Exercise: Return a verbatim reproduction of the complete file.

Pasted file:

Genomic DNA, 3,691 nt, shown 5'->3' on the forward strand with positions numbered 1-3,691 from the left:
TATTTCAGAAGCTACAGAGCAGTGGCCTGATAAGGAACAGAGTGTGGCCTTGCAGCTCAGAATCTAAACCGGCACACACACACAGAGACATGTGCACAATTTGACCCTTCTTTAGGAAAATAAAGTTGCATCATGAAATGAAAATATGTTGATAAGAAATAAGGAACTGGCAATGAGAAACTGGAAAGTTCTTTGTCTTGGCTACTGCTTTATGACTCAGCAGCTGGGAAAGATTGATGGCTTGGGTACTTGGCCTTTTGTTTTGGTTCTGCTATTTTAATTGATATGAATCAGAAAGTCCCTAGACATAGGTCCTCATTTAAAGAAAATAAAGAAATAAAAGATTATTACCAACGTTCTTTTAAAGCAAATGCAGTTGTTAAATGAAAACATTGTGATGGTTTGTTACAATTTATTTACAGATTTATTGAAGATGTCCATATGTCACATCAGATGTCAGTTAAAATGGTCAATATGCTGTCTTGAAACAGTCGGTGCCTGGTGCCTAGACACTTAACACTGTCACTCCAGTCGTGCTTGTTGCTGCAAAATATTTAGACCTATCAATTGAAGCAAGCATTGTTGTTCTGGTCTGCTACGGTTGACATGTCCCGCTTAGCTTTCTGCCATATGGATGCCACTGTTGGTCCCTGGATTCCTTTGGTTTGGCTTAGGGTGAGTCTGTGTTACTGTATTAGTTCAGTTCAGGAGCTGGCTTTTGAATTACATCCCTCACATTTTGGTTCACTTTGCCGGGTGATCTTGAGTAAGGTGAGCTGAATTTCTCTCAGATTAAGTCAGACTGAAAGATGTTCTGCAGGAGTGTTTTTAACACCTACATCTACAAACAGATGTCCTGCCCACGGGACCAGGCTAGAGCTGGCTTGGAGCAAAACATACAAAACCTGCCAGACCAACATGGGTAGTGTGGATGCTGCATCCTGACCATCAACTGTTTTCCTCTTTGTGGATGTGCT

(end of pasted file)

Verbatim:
Genomic DNA, 3,691 nt, shown 5'->3' on the forward strand with positions numbered 1-3,691 from the left:
TATTTCAGAAGCTACAGAGCAGTGGCCTGATAAGGAACAGAGTGTGGCCTTGCAGCTCAGAATCTAAACCGGCACACACACACAGAGACATGTGCACAATTTGACCCTTCTTTAGGAAAATAAAGTTGCATCATGAAATGAAAATATGTTGATAAGAAATAAGGAACTGGCAATGAGAAACTGGAAAGTTCTTTGTCTTGGCTACTGCTTTATGACTCAGCAGCTGGGAAAGATTGATGGCTTGGGTACTTGGCCTTTTGTTTTGGTTCTGCTATTTTAATTGATATGAATCAGAAAGTCCCTAGACATAGGTCCTCATTTAAAGAAAATAAAGAAATAAAAGATTATTACCAACGTTCTTTTAAAGCAAATGCAGTTGTTAAATGAAAACATTGTGATGGTTTGTTACAATTTATTTACAGATTTATTGAAGATGTCCATATGTCACATCAGATGTCAGTTAAAATGGTCAATATGCTGTCTTGAAACAGTCGGTGCCTGGTGCCTAGACACTTAACACTGTCACTCCAGTCGTGCTTGTTGCTGCAAAATATTTAGACCTATCAATTGAAGCAAGCATTGTTGTTCTGGTCTGCTACGGTTGACATGTCCCGCTTAGCTTTCTGCCATATGGATGCCACTGTTGGTCCCTGGATTCCTTTGGTTTGGCTTAGGGTGAGTCTGTGTTACTGTATTAGTTCAGTTCAGGAGCTGGCTTTTGAATTACATCCCTCACATTTTGGTTCACTTTGCCGGGTGATCTTGAGTAAGGTGAGCTGAATTTCTCTCAGATTAAGTCAGACTGAAAGATGTTCTGCAGGAGTGTTTTTAACACCTACATCTACAAACAGATGTCCTGCCCACGGGACCAGGCTAGAGCTGGCTTGGAGCAAAACATACAAAACCTGCCAGACCAACATGGGTAGTGTGGATGCTGCATCCTGACCATCAACTGTTTTCCTCTTTGTGGATGTGCT